At one point, I challenged him on the idea that taking down these sites was effective, and he insisted that the sites that were taken down had stayed down, and no others had stepped up to take their place. While I don’t follow these sites all that closely, I’d already seen that this wasn’t true, as lots of our users like to send in tips about new sites popping up (or where those “downed” sites reappeared). And, in fact, the press is noting that at least one of the sites taken down went right back up days later.

      • The Sound of Silence

        As a supporter of the Royal British Legion (and an ex-serviceman myself) I’m pleased to see the RBL finding new and innovative ways of raising money. This year they have taken the novel step of releasing a single of the Two Minutes’ Silence. You can see a short excerpt from the video here.

      • Letter from featured superhero Gautam John of Pratham Books

        We now use Creative Commons licenses everywhere! We license entire books under CC-BY and CC-BY-SA licenses, we license our illustrations similarly and even photographs and other publicity material too. Over the last year we have been building the foundations for a social publishing model – where we curate communities that are passionate about reading and help us create content. Such a model rests on the idea of a participatory culture and an essential ingredient is a permissive licensing strategy – Creative Commons licenses offers us this, a large community with shared values and an ecosystem to tap in to.

      • True Or False? The Latest Stat: Less Than 30,000 Artists Are Actually Earning a Living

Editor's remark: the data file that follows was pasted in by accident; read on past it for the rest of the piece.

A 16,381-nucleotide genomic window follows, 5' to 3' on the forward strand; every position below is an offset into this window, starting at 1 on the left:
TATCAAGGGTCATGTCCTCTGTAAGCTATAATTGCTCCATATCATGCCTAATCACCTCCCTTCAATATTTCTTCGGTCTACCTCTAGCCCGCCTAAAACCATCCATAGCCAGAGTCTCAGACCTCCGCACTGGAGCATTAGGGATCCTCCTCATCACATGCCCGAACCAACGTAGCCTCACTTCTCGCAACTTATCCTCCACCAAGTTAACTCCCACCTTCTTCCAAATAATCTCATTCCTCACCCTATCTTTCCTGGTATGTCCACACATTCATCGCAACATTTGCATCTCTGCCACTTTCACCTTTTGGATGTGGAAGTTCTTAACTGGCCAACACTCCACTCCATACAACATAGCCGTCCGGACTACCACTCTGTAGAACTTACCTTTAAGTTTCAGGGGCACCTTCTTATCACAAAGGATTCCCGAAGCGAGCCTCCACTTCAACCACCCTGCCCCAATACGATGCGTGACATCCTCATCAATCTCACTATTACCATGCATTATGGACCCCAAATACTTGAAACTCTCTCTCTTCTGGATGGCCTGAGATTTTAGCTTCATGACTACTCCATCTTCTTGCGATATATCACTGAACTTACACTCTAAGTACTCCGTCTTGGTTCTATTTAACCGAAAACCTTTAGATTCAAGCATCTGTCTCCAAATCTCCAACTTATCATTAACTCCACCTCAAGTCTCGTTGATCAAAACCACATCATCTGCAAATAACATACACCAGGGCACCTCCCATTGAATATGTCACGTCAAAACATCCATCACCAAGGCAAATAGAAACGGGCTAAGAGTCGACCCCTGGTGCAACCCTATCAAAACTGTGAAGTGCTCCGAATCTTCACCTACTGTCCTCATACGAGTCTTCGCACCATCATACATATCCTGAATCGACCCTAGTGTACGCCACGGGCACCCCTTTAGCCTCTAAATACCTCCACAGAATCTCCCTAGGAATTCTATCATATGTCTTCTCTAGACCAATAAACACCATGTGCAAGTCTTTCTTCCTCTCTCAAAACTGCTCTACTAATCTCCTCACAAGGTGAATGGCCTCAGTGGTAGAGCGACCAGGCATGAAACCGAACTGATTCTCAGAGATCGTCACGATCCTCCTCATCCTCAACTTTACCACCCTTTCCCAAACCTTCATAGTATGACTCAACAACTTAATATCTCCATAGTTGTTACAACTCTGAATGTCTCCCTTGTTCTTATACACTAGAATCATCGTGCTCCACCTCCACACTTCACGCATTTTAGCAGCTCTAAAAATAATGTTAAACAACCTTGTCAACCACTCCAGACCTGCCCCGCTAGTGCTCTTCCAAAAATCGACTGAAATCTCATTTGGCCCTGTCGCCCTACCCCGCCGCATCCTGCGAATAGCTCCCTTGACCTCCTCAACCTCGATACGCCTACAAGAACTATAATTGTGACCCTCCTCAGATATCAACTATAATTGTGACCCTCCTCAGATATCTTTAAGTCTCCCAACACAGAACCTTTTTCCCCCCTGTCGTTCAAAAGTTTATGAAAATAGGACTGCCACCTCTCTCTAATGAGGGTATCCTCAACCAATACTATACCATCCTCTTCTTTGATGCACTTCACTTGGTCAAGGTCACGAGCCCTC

Digital Music News published and article titled The Latest Stat: Less Than 30,000 Artists Are Actually Earning a Living… which has been causing a lot of excitement. The problem is, that the people discussing the article don’t appear to have actually read it, or if they did read it, they did so while asleep, because they’ve managed to get everything wrong. Let’s take a look at what was actually written, and what it really means.


        OK, so the original article got you all excited. As I’ve demonstrated above, without further numbers, the original is effectively useless. Things might be worse, but they might be better too, and we just don’t know.

      • Lawful Access Bills Would Reshape Internet in Canada

        The push for new Internet surveillance capabilities goes back to 1999, when government officials began crafting proposals to institute new surveillance technologies within Canadian networks along with additional legal powers to access surveillance and subscriber information. The so-called lawful access initiatives stalled in recent years, but my weekly technology law column (Toronto Star version, homepage version) notes that earlier this month the government tabled its latest proposal with three bills (C-50, C-51, C-52) that received only limited attention despite their potential to fundamentally reshape the Internet in Canada.